D. Examples of enterprise surveys conducted to collect missing trade data
4.16. Survey of airline operators and of enterprises at airports. Data on the acquisition or landing of bunkers, stores, ballast and dunnage by national aircraft outside the economic territory of the compiling economy are generally not available from customs. Also, goods supplied to foreign aircraft at national airports are frequently not covered by the regular customs recording. Therefore, national airline operators and enterprises active at airports may be requested to provide the information needed to include these transactions in the international merchandise trade statistics. Such operators and enterprise could either complete a monthly questionnaire of transactions involving bunkers, stores, ballast and dunnage, or send a predetermined set of data records every month. In either case, the required information could be submitted electronically. The requested data elements on these transactions would, ideally, be the same as for the data collected through the customs declarations. Necessary elements are the date of the transaction, the trade flow (imports, re-imports, exports or re-exports), the HS commodity code, the trading partner country and the value, net weight and supplementary quantity of the transaction.
4.17. Border surveys. Information on shuttle trade, i.e., “goods acquired by all categories of travellers, including non-resident workers, to a significant degree as defined by national law”, could be obtained through border surveys. Boxes IV.1 and IV.2 below presents the experiences of Uganda and Turkey in the conduct of such surveys.
Country Experience: Uganda: Informal Cross Border Trade Surveys (ch. 4)
Background. Uganda conducts monthly Informal Cross Border Trade (ICBT) Surveys to collect information on unrecorded trade transactions in goods with its neighbours. The baseline study carried out in 2003 revealed that informal trade was significant and involved both agricultural and industrial products. Therefore, the exclusion of informal trade in the compilation of merchandise trade statistics had understated the levels of intra-Common Market for Eastern and Southern Africa (COMESA)/East African Community (EAC) trade and the overall international merchandise trade statistics in the balance-of-payments goods account.
Scope of the survey. Currently, 20 customs stations and 4 bus terminals where informal trade flows were found to be significant are being monitored on a regular basis. The selection of these stations was based on the volume of informal trade being transacted, availability of supporting Government institutions (e.g. customs offices, immigration and police), security and availability of good infrastructure among others. In conducting the Informal Cross Border Trade Survey (ICBT), the general trade system approach is used. During data collection, the following transactions are recorded as informal trade in merchandise: (a) goods not declared to customs authorities and, whether in small or large quantities, carried on vehicles, bicycles, the head, and wheelchairs; (b) goods partially declared to customs authorities, which could be identified and quantified by traders and data collectors. The goods excluded in the Survey recording are those in transit, and goods properly declared to customs authorities.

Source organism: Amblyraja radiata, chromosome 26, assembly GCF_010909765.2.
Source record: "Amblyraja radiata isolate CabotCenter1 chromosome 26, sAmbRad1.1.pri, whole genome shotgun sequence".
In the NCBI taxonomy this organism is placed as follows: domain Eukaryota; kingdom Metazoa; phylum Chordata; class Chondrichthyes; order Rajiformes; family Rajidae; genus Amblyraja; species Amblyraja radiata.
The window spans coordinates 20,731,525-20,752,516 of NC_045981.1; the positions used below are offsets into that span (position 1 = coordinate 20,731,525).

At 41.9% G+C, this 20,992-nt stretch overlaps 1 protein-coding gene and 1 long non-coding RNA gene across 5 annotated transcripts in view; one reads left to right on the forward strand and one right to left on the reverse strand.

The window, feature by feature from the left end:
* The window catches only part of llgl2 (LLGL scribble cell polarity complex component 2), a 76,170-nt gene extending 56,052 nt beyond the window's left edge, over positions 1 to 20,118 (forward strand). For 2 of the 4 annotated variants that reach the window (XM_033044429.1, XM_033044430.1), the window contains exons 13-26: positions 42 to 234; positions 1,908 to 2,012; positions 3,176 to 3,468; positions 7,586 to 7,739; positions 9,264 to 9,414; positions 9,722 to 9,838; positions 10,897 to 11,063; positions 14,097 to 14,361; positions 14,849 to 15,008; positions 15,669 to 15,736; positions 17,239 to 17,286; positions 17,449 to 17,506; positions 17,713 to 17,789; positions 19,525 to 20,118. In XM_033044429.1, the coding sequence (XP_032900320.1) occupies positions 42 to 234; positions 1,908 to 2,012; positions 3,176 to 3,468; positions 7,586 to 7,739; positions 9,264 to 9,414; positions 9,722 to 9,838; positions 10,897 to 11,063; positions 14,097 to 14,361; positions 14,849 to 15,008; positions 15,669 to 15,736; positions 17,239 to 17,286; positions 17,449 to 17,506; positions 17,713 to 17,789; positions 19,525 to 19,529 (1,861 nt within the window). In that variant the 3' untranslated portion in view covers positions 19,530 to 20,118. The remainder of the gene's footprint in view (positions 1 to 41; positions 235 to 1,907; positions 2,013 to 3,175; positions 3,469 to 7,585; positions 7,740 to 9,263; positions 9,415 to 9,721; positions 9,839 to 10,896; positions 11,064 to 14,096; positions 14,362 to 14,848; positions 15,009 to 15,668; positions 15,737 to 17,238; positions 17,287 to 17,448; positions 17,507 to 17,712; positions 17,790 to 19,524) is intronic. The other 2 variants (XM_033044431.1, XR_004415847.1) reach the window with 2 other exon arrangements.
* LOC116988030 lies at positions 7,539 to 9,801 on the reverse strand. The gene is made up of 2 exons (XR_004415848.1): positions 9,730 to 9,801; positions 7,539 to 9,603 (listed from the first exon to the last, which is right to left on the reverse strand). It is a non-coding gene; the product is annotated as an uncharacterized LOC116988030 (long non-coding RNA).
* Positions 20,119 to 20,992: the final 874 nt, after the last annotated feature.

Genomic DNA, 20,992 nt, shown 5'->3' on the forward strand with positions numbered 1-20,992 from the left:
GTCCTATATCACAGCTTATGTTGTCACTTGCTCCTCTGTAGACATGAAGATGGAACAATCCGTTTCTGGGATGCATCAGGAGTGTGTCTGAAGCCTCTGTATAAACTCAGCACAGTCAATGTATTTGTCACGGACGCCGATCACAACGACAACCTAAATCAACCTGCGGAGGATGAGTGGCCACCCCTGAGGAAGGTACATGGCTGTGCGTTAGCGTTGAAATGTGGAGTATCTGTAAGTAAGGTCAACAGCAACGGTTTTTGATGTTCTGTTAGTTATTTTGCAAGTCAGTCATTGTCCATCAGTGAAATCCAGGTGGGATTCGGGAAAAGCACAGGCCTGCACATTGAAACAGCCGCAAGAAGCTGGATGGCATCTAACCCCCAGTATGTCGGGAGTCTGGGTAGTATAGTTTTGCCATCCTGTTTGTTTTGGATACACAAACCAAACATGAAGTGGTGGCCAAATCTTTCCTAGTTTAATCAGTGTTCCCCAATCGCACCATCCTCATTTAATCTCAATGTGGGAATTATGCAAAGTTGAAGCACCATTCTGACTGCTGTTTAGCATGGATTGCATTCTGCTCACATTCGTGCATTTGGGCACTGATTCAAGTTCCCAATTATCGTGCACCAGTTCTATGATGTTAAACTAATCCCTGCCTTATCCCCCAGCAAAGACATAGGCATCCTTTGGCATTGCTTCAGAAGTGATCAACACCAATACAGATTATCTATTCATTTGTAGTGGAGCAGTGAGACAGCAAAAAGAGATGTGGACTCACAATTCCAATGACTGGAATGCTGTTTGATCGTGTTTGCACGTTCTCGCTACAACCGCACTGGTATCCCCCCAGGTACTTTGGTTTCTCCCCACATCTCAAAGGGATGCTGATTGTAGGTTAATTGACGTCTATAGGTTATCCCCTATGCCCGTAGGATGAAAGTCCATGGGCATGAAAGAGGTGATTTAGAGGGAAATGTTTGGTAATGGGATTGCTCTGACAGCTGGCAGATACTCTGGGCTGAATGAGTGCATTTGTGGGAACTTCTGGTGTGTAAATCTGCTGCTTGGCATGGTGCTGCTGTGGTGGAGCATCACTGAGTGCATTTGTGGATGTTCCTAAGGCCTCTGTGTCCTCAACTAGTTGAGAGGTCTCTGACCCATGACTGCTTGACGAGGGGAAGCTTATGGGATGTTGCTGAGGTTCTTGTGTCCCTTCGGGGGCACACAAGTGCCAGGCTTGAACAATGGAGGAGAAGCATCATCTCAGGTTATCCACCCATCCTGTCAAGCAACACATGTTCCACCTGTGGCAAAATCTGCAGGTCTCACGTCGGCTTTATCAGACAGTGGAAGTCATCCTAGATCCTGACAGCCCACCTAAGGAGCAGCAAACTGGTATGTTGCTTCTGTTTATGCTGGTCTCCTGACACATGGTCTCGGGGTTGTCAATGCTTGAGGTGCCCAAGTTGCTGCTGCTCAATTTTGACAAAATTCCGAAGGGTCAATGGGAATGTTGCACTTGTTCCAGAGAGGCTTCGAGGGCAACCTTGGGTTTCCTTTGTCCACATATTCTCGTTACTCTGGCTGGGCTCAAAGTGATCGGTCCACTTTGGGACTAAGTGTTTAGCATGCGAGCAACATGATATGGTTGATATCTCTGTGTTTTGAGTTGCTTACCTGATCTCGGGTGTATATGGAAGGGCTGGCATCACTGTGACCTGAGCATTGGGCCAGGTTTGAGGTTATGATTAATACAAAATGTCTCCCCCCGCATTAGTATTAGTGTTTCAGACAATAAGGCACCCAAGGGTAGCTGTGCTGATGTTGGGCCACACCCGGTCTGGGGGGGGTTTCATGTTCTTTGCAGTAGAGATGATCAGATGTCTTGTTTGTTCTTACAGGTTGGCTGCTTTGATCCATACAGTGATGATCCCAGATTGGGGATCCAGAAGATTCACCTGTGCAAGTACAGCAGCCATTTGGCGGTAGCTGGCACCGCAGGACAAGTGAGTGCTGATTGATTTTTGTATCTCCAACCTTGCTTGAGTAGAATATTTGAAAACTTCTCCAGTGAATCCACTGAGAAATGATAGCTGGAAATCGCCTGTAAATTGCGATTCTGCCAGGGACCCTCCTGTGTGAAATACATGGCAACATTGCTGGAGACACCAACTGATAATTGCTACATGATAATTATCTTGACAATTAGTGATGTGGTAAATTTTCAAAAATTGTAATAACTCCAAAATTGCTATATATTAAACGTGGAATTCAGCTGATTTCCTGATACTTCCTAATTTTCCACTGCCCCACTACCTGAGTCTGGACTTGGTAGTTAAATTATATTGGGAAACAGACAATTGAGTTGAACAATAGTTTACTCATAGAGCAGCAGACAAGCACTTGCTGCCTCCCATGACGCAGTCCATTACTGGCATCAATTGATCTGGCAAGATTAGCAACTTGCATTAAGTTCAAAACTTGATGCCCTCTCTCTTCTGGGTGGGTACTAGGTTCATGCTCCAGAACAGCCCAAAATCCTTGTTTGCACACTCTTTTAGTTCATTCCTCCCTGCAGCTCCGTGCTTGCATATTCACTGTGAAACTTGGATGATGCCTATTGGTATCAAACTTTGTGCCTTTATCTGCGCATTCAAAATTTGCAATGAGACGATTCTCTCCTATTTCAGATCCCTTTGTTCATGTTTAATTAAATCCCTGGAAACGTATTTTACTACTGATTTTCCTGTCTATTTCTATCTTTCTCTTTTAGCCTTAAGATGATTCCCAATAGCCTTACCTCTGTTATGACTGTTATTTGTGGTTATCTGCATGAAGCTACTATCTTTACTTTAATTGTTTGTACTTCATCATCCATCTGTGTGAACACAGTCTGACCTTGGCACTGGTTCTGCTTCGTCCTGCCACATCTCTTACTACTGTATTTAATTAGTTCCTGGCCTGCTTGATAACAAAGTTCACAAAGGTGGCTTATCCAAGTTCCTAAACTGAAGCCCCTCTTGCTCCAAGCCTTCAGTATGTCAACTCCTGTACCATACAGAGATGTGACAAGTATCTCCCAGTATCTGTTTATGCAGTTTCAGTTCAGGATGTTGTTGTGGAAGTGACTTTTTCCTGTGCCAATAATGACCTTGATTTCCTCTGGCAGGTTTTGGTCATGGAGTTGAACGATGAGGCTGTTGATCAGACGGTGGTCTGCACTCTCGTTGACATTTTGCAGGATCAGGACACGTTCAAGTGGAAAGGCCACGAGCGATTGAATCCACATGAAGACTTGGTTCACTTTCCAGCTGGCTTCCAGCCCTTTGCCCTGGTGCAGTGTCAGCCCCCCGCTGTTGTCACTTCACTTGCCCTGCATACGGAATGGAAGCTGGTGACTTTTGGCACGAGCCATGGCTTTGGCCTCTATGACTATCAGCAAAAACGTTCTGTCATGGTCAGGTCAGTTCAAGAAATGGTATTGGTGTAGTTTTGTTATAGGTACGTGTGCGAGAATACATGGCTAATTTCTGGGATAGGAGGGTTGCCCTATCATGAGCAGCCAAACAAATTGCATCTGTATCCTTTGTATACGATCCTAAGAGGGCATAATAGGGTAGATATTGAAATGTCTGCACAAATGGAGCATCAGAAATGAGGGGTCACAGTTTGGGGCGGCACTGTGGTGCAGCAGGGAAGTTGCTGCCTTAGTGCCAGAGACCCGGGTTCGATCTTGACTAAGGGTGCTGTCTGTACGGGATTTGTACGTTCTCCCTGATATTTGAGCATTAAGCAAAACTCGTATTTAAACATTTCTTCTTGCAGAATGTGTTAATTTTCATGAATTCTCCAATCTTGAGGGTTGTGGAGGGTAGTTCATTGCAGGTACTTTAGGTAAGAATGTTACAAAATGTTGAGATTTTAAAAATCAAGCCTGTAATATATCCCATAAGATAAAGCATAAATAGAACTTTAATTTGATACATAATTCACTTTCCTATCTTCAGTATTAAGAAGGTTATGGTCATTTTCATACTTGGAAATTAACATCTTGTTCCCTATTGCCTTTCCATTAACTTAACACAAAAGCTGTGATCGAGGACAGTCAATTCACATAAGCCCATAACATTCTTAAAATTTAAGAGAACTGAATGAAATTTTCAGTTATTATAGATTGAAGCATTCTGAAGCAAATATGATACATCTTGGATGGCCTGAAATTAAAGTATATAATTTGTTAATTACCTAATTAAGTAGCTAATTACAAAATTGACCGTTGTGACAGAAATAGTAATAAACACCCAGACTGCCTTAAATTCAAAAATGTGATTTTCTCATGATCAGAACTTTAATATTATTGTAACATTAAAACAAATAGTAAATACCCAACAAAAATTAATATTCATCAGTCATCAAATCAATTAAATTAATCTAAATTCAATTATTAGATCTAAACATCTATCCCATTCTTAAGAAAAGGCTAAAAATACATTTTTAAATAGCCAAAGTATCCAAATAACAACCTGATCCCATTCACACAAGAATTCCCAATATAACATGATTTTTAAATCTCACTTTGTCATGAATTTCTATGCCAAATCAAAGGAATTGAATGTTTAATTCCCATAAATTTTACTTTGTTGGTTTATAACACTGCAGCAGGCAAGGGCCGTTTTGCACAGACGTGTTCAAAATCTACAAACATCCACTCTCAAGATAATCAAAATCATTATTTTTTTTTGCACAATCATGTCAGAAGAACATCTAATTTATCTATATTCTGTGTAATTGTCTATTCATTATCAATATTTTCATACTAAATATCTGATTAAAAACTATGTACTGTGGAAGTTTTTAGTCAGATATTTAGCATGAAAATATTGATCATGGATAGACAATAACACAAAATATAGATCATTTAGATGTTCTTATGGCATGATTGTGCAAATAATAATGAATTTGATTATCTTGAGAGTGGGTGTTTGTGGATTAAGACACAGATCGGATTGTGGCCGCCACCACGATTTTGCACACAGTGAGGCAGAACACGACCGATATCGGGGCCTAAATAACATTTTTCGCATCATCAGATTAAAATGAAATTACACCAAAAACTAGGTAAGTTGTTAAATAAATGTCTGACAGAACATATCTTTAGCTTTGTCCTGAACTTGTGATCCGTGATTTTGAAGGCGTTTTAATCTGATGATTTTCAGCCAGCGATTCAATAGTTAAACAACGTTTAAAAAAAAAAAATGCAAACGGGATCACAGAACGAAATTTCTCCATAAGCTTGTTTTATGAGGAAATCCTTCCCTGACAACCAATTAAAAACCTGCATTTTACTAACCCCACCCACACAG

Data compilation. The direct observation technique used in collecting data entails the strategic positioning of enumerators at border posts to record all merchandise entering or leaving the country by observation. All traded goods that are not recorded by customs authorities are captured, at a point of the crossing of the customs stations in the counter books. Prices of these commodities are collected at the border on a daily basis to provide estimates for FOB and CIF values for exports and imports respectively. The data-collection instruments used include the following: the field instruction manual, counter books, summary form A, calculators, lists of units of measures and a weighing scale among others. The information collected is summarized in summary form A on the following variables: customs station, commodity name, quantity, price, unit of measure, country of origin/destination, mode of transport, date and day of the week. The data are processed and identified by international commodity codes and nomenclature before they are merged with customs data. Since the data-collection activities cover a period of two weeks in a month, estimates for entire months are derived using an uprating model.
Estimations by Turkey’s shuttle trade are based on a Survey for the Shuttle Trade (see figure below) conducted quarterly by the Statistics Institute of Turkey at specific border crossings. To estimate the shuttle trade, the expenditures on the goods are expanded by the number of foreign visitors who are involved in the shuttle trade, which is estimated by using the ratio of the number of foreign visitors, who in the departing visitors survey are reported as having purchased products in bulk to be sold abroad, to the total number of foreign visitors who responded to this survey. The box IV.2 Survey for the Shuttle Trade has been conducted since 2003.